Financial State of the States 2018

How did your state fare in this year's ranking? Read the full report here.

New OPEB database now available!

Truth in Accounting has launched a new database detailing the financial condition of other post-employment benefit plans in all 50 states.

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US Published National Debt

$

The Truth

$

Each Taxpayer's Share: $689,000

 
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  • Is Chicago the next Detroit?

    January 17, 2019
    Forbes

    “Having not had that level of crisis, my sense is really that the city and its politicians are still likely to act as if it's owed prosperity and are not yet ready to acknowledge that difficult decisions generating unhappiness from constituents are required.  … But enough of that.  How about some math?”

  • Connecticut needs to defuse its retirement debt bomb

    January 15, 2019
    Hartford Courant

    “Connecticut and several of its largest cities have become non-competitive, so businesses and people are voting with their feet. United Van Lines just rated Connecticut the second-highest percentage outbound state in 2018, exceeded only by New Jersey. … Connecticut needs to join the vast majority of states in setting retirement benefits by statute rather than through collective bargaining contracts.”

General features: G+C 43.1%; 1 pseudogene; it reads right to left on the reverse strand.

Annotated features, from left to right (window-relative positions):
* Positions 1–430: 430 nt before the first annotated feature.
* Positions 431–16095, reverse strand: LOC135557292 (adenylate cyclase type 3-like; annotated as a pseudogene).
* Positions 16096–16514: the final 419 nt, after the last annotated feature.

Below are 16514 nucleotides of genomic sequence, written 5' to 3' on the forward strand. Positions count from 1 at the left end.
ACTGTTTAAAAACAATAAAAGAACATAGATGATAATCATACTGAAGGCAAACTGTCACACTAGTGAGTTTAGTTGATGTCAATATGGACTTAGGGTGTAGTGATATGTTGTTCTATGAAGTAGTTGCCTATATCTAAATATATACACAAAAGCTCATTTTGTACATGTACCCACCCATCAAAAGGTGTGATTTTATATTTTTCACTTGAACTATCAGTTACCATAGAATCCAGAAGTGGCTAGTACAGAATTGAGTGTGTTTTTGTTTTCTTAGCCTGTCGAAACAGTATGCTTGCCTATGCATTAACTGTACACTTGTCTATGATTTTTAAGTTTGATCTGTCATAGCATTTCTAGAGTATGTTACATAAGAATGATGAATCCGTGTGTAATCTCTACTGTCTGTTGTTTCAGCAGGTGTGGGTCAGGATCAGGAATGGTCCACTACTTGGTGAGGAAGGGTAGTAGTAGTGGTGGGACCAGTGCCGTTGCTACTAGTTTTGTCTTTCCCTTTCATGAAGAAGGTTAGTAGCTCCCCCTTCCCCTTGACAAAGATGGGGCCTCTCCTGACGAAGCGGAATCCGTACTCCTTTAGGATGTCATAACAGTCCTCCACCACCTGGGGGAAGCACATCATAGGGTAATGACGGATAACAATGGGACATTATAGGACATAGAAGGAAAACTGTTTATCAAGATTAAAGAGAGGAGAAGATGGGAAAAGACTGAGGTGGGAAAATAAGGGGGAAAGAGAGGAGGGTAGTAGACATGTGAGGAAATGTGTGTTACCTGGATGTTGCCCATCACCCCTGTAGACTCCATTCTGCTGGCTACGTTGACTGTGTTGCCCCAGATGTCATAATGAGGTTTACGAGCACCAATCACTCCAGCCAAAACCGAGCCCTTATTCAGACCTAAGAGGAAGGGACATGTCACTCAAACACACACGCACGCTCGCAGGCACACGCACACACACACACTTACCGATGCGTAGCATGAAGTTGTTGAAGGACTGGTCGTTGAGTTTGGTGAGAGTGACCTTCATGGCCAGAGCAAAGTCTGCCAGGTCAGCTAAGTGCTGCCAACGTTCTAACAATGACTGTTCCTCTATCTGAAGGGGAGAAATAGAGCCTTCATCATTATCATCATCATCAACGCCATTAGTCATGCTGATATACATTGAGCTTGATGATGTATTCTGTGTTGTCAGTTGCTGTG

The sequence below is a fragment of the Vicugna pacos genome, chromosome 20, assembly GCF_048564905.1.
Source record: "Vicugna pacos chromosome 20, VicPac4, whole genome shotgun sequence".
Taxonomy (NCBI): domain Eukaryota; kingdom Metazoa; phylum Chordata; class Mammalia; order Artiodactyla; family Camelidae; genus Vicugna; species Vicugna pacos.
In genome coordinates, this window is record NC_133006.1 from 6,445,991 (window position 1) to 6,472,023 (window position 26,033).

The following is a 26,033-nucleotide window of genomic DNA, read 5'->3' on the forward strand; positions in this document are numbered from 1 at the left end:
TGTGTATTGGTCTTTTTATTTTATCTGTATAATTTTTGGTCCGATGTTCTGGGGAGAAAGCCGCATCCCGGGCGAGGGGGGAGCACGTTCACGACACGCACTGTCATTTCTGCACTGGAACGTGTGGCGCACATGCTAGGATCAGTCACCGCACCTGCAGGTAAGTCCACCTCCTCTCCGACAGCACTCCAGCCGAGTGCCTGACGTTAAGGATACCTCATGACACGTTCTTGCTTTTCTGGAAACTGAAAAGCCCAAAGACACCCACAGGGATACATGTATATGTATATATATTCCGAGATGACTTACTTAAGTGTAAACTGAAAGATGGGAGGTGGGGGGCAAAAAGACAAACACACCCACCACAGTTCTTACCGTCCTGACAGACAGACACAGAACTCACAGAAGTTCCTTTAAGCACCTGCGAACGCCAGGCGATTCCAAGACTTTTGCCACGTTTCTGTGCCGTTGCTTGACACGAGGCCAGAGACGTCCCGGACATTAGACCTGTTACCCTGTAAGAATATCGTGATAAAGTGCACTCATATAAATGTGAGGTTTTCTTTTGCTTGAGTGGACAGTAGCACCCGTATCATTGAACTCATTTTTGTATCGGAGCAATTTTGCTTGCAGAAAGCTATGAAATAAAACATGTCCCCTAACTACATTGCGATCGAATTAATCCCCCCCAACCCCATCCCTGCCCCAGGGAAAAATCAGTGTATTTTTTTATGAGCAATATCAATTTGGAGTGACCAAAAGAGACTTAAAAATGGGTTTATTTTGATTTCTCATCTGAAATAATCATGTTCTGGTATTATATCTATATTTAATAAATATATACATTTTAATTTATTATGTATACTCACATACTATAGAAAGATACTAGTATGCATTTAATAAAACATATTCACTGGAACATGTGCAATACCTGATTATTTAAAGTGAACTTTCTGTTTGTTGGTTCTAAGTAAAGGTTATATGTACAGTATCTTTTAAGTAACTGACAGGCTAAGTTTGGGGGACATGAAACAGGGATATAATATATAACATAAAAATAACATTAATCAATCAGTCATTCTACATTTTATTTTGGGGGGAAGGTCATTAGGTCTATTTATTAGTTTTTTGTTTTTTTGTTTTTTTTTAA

• Republican governors prioritize SNAP work requirements

    January 14, 2019
    Watchdog

    Prior to the new rules implemented by the Trump administration to strengthen work requirements for the Supplemental Nutrition Assistance Program (SNAP), some Republican governor-led states had already begun implementing restrictions and eliminated the practice of submitting “geographic area waivers.”

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  • STATE AND LOCAL

    Los Angeles teachers strike: Pensions are a driver

    January 17, 2019
    STUMP

    “I don’t envy any of the negotiators. Y’all don’t have many levers. As in – when the person looking at the money sees there’s not enough money there, and you’re shouting MORE MONEY! Well. That person can’t even meet what you’re asking for. And a lot of the reason that is so is due to decisions made decades ago to deliberately underfund the teachers pensions.”

  • FEDERAL

    Why we have so many shutdowns

    January 17, 2019
    The Wall Street Journal

    “Congress keeps asserting its power over spending, but it has no means to hold itself accountable. … Since 1977 Congress has only four times managed to pass all 12 appropriations bills on time, before Oct. 1. In 16 different years it passed not a single one on time. … But 21 times Congress and the president have been unable to agree on a continuing resolution. That’s when unessential parts of the federal government shut down until the impasse is broken. The result has been fiscal catastrophe. As a substitute for budget discipline, Congress has relied on debt.” 

  • INTERNATIONAL

    Seeing pension costs should be easy

    January 9, 2019
    Top1000funds.com

    Investment regulations for pension schemes in the UK take their lead from the European Union Directive on Institutions for Occupational Retirement Provision. Investments must be made in the “best interests of scheme members and any potential conflict of interest must be resolved in their favour”.

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